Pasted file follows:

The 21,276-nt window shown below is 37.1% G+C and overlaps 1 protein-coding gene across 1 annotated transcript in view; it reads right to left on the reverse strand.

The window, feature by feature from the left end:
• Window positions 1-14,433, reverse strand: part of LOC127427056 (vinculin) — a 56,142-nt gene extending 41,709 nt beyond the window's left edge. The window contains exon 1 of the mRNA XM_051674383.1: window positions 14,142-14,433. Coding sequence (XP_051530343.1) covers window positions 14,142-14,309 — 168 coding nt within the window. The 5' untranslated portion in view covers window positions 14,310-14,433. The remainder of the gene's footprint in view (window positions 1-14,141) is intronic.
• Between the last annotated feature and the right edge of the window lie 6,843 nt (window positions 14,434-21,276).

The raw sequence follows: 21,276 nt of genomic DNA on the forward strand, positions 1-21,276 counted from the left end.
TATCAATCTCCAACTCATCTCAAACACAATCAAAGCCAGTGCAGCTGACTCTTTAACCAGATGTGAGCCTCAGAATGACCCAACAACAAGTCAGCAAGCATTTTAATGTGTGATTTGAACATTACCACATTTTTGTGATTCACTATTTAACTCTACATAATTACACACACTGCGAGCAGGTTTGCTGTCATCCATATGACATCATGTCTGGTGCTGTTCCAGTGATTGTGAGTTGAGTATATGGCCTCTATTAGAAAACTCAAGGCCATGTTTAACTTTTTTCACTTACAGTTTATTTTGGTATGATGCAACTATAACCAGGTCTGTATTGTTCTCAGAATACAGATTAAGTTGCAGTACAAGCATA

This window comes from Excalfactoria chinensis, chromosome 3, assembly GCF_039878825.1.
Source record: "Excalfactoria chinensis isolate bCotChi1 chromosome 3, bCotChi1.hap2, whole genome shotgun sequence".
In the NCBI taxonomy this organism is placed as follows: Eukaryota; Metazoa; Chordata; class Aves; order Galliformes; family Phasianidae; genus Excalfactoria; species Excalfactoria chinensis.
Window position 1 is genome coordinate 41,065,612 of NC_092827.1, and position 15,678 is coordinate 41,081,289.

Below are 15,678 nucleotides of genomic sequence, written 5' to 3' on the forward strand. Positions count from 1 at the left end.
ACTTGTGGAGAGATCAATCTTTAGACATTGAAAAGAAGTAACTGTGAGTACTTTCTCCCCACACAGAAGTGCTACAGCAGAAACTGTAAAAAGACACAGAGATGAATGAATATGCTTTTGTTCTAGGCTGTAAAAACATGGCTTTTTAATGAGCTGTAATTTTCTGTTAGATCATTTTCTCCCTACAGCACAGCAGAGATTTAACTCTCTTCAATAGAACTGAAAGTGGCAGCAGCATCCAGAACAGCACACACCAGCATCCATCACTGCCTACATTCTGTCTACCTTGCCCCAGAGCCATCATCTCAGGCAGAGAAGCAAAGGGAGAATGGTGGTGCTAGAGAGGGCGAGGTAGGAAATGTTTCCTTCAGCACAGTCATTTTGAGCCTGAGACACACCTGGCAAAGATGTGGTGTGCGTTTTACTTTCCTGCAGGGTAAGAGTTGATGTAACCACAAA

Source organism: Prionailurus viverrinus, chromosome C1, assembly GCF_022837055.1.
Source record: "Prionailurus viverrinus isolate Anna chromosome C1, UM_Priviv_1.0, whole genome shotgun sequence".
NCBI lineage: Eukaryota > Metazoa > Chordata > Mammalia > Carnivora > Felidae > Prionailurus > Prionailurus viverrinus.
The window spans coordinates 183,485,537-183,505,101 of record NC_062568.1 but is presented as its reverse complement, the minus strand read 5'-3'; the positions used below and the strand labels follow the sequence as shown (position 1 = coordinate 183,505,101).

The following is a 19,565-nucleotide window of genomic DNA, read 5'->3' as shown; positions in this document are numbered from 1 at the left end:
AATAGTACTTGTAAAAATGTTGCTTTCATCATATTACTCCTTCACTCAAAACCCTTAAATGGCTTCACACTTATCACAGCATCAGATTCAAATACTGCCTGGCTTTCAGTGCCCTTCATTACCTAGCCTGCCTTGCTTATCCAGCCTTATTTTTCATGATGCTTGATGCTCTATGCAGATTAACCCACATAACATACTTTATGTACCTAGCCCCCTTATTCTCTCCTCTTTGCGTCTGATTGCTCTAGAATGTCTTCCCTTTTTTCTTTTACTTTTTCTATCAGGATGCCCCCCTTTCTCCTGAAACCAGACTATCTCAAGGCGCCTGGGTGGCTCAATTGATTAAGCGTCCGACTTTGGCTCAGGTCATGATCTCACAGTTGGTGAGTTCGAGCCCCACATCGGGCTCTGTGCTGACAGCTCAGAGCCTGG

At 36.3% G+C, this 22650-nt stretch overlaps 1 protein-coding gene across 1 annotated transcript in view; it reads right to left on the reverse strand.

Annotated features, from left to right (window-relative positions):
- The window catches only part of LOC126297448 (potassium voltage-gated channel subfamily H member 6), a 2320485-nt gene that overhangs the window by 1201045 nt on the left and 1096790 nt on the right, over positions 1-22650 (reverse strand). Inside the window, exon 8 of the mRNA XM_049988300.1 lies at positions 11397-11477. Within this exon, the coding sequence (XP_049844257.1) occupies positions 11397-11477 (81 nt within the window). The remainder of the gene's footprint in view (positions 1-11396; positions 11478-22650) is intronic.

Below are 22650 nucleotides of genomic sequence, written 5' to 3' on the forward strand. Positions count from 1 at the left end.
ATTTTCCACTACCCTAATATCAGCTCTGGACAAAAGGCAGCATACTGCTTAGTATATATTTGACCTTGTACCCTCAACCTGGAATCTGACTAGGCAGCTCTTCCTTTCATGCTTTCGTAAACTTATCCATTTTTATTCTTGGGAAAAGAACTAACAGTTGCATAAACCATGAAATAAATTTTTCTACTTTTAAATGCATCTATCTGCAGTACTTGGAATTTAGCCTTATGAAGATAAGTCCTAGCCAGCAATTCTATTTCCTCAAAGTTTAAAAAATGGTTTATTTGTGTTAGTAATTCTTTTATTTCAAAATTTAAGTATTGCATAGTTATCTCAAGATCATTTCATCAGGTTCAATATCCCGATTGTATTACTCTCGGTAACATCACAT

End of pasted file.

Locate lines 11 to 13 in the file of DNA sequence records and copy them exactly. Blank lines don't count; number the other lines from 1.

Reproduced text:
Below are 15,678 nucleotides of genomic sequence, written 5' to 3' on the forward strand. Positions count from 1 at the left end.
ACTTGTGGAGAGATCAATCTTTAGACATTGAAAAGAAGTAACTGTGAGTACTTTCTCCCCACACAGAAGTGCTACAGCAGAAACTGTAAAAAGACACAGAGATGAATGAATATGCTTTTGTTCTAGGCTGTAAAAACATGGCTTTTTAATGAGCTGTAATTTTCTGTTAGATCATTTTCTCCCTACAGCACAGCAGAGATTTAACTCTCTTCAATAGAACTGAAAGTGGCAGCAGCATCCAGAACAGCACACACCAGCATCCATCACTGCCTACATTCTGTCTACCTTGCCCCAGAGCCATCATCTCAGGCAGAGAAGCAAAGGGAGAATGGTGGTGCTAGAGAGGGCGAGGTAGGAAATGTTTCCTTCAGCACAGTCATTTTGAGCCTGAGACACACCTGGCAAAGATGTGGTGTGCGTTTTACTTTCCTGCAGGGTAAGAGTTGATGTAACCACAAA

Source organism: Prionailurus viverrinus, chromosome C1, assembly GCF_022837055.1.